UK Politics

Lord Ashcroft tells Labour activists election is party's to lose

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Media captionLord Ashcroft says he is "proud" that he avoids tax payments by making charitable donations

Former Conservative Party treasurer Lord Ashcroft has told an audience of Labour Party activists: "I remain a proud tax avoider."

Instead of criticism, the peer earned a polite round of applause.

He hastily added that he paid the equivalent of his tax bill to charity, at the Fabian Society fringe meeting.

During one of the most surreal spectacles of this year's Labour conference, he said he thought the next election was Ed Miliband's to lose.

'Entrenched perceptions'

Lord Ashcroft, who was sharing a platform with senior Labour figures, including John Denham, said he had been impressed by the Labour leader's conference speech, which he had watched from the balcony at the Brighton Centre.

"I enjoyed the speech. I thought he delivered it well. He was self-deprecating and handled humour extremely well. Unfortunately for him, I doubt it will go very far towards convincing a sceptical public about his qualities as a leader."

Lord Ashcroft, a former Tory Party treasurer who has donated millions to the party, has reinvented himself in recent years as a widely respected pollster and internet politics magnate.

He did not have good news for the Labour leader from his latest batch of focus groups, saying his researchers "regularly hear words like 'out of his depth' and 'not as good as his brother'".

"Infuriating though this must be to you all, it shows how hard it is to change perceptions of a leader once they are entrenched," he said.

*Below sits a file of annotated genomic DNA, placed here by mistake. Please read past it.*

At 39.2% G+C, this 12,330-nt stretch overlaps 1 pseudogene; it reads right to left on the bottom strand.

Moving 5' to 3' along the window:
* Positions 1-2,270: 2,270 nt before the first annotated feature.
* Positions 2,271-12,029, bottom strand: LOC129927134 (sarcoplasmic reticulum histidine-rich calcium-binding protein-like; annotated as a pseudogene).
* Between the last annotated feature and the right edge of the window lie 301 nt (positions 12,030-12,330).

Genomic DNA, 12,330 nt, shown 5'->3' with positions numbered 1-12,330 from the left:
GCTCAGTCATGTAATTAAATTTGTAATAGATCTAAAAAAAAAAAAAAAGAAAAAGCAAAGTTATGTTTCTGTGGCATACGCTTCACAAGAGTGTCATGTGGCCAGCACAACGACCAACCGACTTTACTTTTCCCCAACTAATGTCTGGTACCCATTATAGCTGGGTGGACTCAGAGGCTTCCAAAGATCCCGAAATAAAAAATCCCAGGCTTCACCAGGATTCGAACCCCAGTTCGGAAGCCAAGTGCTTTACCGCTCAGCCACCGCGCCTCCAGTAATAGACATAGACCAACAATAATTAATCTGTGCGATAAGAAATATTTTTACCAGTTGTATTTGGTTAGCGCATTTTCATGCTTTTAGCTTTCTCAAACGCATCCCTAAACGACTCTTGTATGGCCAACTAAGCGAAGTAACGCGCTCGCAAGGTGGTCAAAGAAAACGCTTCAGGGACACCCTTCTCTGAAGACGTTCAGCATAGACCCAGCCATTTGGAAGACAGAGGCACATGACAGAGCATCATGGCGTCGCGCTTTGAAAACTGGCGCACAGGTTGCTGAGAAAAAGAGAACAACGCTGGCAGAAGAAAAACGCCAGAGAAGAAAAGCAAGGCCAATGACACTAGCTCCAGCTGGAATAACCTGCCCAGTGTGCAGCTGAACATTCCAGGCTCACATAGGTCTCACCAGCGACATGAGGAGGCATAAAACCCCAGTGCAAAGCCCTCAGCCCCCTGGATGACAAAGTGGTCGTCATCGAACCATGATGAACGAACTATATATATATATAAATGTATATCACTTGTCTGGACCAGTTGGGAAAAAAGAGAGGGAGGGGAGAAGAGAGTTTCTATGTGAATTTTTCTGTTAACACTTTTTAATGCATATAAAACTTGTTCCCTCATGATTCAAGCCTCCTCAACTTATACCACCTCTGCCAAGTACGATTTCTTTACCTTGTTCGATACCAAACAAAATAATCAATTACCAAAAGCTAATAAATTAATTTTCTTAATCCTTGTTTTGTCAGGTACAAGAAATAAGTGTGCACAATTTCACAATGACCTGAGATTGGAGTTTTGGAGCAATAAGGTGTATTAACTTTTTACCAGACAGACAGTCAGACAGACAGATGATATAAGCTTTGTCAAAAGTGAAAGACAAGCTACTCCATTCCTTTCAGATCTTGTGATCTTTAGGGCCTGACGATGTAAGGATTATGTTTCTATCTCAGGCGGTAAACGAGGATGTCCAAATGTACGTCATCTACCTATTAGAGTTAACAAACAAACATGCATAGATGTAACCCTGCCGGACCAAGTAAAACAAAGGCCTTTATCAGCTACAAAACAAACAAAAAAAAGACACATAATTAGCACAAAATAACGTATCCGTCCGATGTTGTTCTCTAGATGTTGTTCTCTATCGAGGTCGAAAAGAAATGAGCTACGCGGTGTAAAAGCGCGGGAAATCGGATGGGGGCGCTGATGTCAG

He said Labour had been lulled into a false sense of security by the mass defection of Lib Dem voters after the last election, but the party had still not done enough to regain voters' trust on the economy.

He also attacked Mr Miliband's announcement of plans to freeze gas and electricity bills, which he called a "form of price control" that was "doomed" to fail.


But despite all of that, he added, he still thought the next election was Labour's to lose.

"For many swing voters, Labour's great virtue is that its heart is in the right place. If Labour is the party that understands people, the Tories are the party who will take tough decisions even if they are unpopular. When Labour could claim a monopoly on both those things, the party was unbeatable."

He said his polling in marginal seats showed a "great swing to the Labour Party", but added that, as polling day approached, "we could see the closest election in 40 years".

The peer, who until 2010 was not domiciled in the UK for tax purposes, ended by speaking about his humble origins and his belief in the creation of wealth.

He said he had recently spoken to senior Labour figures, including former campaigns chief Tom Watson and frontbencher Michael Dugher, about how good it would be for the parties to work together.

"From my own point of view, yes, I am a notorious tax avoider and, I'd like you to know, in the confidence of this room, that I still am and I'm proud of it," he told the meeting, to laughter.

He added: "Every year, just before the end of the tax year, I see what my taxable income is and I give it to charity."

But he could not resist a final battle cry to round off the meeting, telling the Labour faithful: "I remain a proud tax avoider."